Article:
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Tuesday, January 29, 2013

How women joined the World War One nursing effort

Nurses marching together during training.
When Congress declared war in April 1917, the United States had no sizable standing army. While volunteers were accepted, most men joined the military via a new draft.
To fulfill the need for a medical contingent, military officials knew they would need a huge number of doctors and nurses.
Many hospital staffs responded by forming their own volunteer groups. Without depriving the home front of medical personnel, these professionals called for their own in-house staffs to volunteer to serve abroad.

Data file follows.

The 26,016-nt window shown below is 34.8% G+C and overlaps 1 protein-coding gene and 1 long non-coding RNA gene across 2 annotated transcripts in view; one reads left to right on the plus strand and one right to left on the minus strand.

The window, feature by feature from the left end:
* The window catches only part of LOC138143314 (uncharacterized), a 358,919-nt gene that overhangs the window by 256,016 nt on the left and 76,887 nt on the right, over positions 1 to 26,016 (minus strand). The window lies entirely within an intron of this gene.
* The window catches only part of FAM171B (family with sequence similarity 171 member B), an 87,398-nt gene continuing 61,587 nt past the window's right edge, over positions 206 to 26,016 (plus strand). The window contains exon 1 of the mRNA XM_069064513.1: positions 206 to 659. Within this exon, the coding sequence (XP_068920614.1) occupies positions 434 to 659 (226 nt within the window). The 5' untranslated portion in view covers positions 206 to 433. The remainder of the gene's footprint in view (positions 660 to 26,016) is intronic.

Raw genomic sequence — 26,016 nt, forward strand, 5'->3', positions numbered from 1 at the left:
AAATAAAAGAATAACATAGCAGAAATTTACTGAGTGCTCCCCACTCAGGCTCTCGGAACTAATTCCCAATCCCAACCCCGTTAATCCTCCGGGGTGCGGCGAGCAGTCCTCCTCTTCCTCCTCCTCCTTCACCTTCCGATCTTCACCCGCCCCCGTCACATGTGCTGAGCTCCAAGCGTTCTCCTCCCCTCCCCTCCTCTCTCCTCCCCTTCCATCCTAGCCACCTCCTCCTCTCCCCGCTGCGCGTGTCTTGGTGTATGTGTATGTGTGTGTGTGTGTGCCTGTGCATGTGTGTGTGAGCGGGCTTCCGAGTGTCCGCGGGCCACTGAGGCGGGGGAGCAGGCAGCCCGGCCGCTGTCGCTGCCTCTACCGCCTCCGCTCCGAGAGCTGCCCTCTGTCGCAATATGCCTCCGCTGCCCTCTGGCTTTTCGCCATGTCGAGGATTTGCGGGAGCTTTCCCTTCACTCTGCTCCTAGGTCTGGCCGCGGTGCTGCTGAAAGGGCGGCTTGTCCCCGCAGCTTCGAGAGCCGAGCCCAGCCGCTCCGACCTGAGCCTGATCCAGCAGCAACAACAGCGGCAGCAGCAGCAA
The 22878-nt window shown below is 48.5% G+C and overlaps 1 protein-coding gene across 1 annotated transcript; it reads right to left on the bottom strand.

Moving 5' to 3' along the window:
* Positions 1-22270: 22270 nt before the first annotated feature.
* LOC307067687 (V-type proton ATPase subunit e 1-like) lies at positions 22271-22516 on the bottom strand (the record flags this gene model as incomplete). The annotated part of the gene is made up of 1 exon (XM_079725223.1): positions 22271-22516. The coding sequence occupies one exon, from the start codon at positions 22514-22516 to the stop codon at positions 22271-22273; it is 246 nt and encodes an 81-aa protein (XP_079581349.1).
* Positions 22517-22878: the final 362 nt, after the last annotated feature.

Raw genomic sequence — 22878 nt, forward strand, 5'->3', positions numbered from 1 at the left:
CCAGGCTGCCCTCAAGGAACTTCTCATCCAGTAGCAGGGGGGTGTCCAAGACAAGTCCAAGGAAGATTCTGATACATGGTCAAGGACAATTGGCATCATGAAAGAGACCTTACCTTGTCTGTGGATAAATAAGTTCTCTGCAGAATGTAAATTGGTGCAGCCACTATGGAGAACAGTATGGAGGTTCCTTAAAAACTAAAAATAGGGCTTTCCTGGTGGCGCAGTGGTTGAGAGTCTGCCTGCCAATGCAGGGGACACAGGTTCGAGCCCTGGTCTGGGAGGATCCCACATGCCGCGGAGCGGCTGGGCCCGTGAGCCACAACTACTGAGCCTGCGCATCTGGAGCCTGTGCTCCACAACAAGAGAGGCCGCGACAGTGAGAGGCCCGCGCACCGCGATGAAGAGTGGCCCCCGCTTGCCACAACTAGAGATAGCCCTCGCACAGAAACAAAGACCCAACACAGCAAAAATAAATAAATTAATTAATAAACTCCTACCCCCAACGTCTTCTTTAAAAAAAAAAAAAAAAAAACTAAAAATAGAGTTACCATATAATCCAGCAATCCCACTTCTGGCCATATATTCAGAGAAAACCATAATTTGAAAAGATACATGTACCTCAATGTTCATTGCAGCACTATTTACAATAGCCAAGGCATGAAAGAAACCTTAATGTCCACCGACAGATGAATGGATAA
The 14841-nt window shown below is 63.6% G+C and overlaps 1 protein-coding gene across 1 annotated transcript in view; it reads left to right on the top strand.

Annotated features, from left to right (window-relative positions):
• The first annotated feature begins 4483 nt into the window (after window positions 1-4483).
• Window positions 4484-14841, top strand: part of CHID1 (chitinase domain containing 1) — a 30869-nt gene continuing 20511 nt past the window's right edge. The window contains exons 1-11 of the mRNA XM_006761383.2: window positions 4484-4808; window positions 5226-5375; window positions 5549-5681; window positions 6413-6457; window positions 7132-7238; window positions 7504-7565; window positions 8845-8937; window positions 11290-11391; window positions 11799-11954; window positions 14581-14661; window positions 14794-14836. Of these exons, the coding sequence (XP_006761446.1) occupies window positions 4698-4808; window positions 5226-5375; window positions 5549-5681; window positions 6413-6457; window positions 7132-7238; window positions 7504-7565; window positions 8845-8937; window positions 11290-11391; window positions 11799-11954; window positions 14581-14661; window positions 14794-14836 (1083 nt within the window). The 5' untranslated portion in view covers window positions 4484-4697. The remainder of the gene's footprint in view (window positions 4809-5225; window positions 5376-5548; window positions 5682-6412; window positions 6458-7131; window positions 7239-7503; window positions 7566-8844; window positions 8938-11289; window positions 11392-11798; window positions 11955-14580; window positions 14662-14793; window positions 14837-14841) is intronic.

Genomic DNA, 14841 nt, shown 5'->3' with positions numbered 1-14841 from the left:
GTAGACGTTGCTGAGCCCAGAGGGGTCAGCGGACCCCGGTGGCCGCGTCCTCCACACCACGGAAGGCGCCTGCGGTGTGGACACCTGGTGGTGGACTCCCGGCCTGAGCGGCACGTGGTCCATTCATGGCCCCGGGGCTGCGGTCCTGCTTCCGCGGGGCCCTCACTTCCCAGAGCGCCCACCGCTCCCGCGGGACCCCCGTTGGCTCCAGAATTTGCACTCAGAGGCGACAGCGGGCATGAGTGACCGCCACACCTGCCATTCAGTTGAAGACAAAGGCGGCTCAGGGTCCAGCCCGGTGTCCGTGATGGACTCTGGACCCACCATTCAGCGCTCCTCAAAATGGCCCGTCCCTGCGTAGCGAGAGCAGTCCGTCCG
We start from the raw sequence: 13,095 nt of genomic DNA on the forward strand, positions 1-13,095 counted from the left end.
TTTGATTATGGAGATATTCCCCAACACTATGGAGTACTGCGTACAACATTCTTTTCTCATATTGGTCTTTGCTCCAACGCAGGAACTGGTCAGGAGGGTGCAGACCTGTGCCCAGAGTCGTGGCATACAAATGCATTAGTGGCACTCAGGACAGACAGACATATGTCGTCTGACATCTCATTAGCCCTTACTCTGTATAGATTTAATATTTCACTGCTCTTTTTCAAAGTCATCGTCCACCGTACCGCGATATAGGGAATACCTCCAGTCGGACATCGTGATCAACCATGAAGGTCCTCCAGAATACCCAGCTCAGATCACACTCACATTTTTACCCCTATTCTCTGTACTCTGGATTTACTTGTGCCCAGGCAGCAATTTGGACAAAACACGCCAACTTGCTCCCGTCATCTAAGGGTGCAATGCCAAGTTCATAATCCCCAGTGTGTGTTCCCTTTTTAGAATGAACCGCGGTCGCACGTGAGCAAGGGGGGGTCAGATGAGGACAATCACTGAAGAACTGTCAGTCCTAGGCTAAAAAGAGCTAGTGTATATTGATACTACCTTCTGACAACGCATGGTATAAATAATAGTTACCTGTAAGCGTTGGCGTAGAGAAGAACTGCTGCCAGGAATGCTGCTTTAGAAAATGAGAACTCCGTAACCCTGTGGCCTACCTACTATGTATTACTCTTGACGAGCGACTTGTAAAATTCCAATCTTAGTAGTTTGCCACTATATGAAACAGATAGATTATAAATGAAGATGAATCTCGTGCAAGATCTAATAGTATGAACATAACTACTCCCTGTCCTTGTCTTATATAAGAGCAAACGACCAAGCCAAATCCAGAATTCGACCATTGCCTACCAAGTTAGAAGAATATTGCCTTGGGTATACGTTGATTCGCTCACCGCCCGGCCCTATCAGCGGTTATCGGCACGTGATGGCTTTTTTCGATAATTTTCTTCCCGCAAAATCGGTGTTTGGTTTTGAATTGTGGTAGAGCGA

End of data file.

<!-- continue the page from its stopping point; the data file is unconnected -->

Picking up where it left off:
Among those who volunteered were nurses, many of them newly graduated from in-house hospital training schools.
Here, above, we see them marching together in their day uniforms.

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